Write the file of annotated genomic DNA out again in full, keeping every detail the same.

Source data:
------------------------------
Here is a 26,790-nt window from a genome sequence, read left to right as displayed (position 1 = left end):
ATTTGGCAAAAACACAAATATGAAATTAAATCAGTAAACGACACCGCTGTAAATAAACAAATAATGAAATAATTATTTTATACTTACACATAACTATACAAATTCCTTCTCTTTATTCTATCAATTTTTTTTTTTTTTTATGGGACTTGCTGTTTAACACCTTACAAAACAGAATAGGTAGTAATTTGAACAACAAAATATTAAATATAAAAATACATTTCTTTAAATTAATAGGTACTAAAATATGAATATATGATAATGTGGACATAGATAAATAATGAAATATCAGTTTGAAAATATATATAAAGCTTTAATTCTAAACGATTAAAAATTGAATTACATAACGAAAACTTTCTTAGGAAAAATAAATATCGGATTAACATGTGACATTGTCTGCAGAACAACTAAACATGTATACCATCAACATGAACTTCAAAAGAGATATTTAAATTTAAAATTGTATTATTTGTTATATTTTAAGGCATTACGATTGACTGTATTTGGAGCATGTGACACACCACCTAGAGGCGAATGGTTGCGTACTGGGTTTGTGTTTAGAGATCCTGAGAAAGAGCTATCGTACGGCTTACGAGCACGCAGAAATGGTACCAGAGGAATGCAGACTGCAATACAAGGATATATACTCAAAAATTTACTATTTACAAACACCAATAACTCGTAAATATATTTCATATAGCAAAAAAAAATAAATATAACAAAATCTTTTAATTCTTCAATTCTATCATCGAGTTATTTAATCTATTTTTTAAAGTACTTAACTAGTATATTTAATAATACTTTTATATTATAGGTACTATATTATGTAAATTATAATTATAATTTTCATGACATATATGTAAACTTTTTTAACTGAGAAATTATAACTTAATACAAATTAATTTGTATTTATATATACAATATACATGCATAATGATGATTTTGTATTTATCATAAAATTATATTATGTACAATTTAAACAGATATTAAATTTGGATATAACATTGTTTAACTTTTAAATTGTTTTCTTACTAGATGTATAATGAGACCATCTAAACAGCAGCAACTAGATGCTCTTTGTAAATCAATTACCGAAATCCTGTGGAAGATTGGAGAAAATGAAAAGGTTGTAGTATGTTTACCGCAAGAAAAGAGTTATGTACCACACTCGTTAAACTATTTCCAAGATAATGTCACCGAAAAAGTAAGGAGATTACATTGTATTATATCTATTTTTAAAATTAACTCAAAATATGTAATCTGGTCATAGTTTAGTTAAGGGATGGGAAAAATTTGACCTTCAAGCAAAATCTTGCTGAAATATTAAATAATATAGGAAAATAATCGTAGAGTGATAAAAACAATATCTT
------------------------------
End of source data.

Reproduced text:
Here is a 26,790-nt window from a genome sequence, read left to right as displayed (position 1 = left end):
ATTTGGCAAAAACACAAATATGAAATTAAATCAGTAAACGACACCGCTGTAAATAAACAAATAATGAAATAATTATTTTATACTTACACATAACTATACAAATTCCTTCTCTTTATTCTATCAATTTTTTTTTTTTTTTATGGGACTTGCTGTTTAACACCTTACAAAACAGAATAGGTAGTAATTTGAACAACAAAATATTAAATATAAAAATACATTTCTTTAAATTAATAGGTACTAAAATATGAATATATGATAATGTGGACATAGATAAATAATGAAATATCAGTTTGAAAATATATATAAAGCTTTAATTCTAAACGATTAAAAATTGAATTACATAACGAAAACTTTCTTAGGAAAAATAAATATCGGATTAACATGTGACATTGTCTGCAGAACAACTAAACATGTATACCATCAACATGAACTTCAAAAGAGATATTTAAATTTAAAATTGTATTATTTGTTATATTTTAAGGCATTACGATTGACTGTATTTGGAGCATGTGACACACCACCTAGAGGCGAATGGTTGCGTACTGGGTTTGTGTTTAGAGATCCTGAGAAAGAGCTATCGTACGGCTTACGAGCACGCAGAAATGGTACCAGAGGAATGCAGACTGCAATACAAGGATATATACTCAAAAATTTACTATTTACAAACACCAATAACTCGTAAATATATTTCATATAGCAAAAAAAAATAAATATAACAAAATCTTTTAATTCTTCAATTCTATCATCGAGTTATTTAATCTATTTTTTAAAGTACTTAACTAGTATATTTAATAATACTTTTATATTATAGGTACTATATTATGTAAATTATAATTATAATTTTCATGACATATATGTAAACTTTTTTAACTGAGAAATTATAACTTAATACAAATTAATTTGTATTTATATATACAATATACATGCATAATGATGATTTTGTATTTATCATAAAATTATATTATGTACAATTTAAACAGATATTAAATTTGGATATAACATTGTTTAACTTTTAAATTGTTTTCTTACTAGATGTATAATGAGACCATCTAAACAGCAGCAACTAGATGCTCTTTGTAAATCAATTACCGAAATCCTGTGGAAGATTGGAGAAAATGAAAAGGTTGTAGTATGTTTACCGCAAGAAAAGAGTTATGTACCACACTCGTTAAACTATTTCCAAGATAATGTCACCGAAAAAGTAAGGAGATTACATTGTATTATATCTATTTTTAAAATTAACTCAAAATATGTAATCTGGTCATAGTTTAGTTAAGGGATGGGAAAAATTTGACCTTCAAGCAAAATCTTGCTGAAATATTAAATAATATAGGAAAATAATCGTAGAGTGATAAAAACAATATCTT